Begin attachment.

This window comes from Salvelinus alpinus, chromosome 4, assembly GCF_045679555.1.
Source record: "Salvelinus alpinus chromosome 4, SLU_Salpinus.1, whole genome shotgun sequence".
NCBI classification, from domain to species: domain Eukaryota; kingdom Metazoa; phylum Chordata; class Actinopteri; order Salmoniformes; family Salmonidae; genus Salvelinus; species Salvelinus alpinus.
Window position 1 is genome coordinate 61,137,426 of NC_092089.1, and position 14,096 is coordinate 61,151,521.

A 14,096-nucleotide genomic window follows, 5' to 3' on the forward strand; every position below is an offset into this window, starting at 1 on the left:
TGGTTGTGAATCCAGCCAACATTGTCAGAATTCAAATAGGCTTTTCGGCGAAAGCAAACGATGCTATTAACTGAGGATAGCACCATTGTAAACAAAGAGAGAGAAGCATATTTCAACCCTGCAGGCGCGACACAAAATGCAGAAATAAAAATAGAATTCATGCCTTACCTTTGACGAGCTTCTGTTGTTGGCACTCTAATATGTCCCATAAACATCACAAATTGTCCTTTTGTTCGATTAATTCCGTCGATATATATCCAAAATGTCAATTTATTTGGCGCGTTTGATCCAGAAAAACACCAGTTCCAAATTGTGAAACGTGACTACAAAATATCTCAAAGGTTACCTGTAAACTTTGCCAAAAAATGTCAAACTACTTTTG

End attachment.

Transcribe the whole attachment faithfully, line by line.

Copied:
This window comes from Salvelinus alpinus, chromosome 4, assembly GCF_045679555.1.
Source record: "Salvelinus alpinus chromosome 4, SLU_Salpinus.1, whole genome shotgun sequence".
NCBI classification, from domain to species: domain Eukaryota; kingdom Metazoa; phylum Chordata; class Actinopteri; order Salmoniformes; family Salmonidae; genus Salvelinus; species Salvelinus alpinus.
Window position 1 is genome coordinate 61,137,426 of NC_092089.1, and position 14,096 is coordinate 61,151,521.

A 14,096-nucleotide genomic window follows, 5' to 3' on the forward strand; every position below is an offset into this window, starting at 1 on the left:
TGGTTGTGAATCCAGCCAACATTGTCAGAATTCAAATAGGCTTTTCGGCGAAAGCAAACGATGCTATTAACTGAGGATAGCACCATTGTAAACAAAGAGAGAGAAGCATATTTCAACCCTGCAGGCGCGACACAAAATGCAGAAATAAAAATAGAATTCATGCCTTACCTTTGACGAGCTTCTGTTGTTGGCACTCTAATATGTCCCATAAACATCACAAATTGTCCTTTTGTTCGATTAATTCCGTCGATATATATCCAAAATGTCAATTTATTTGGCGCGTTTGATCCAGAAAAACACCAGTTCCAAATTGTGAAACGTGACTACAAAATATCTCAAAGGTTACCTGTAAACTTTGCCAAAAAATGTCAAACTACTTTTG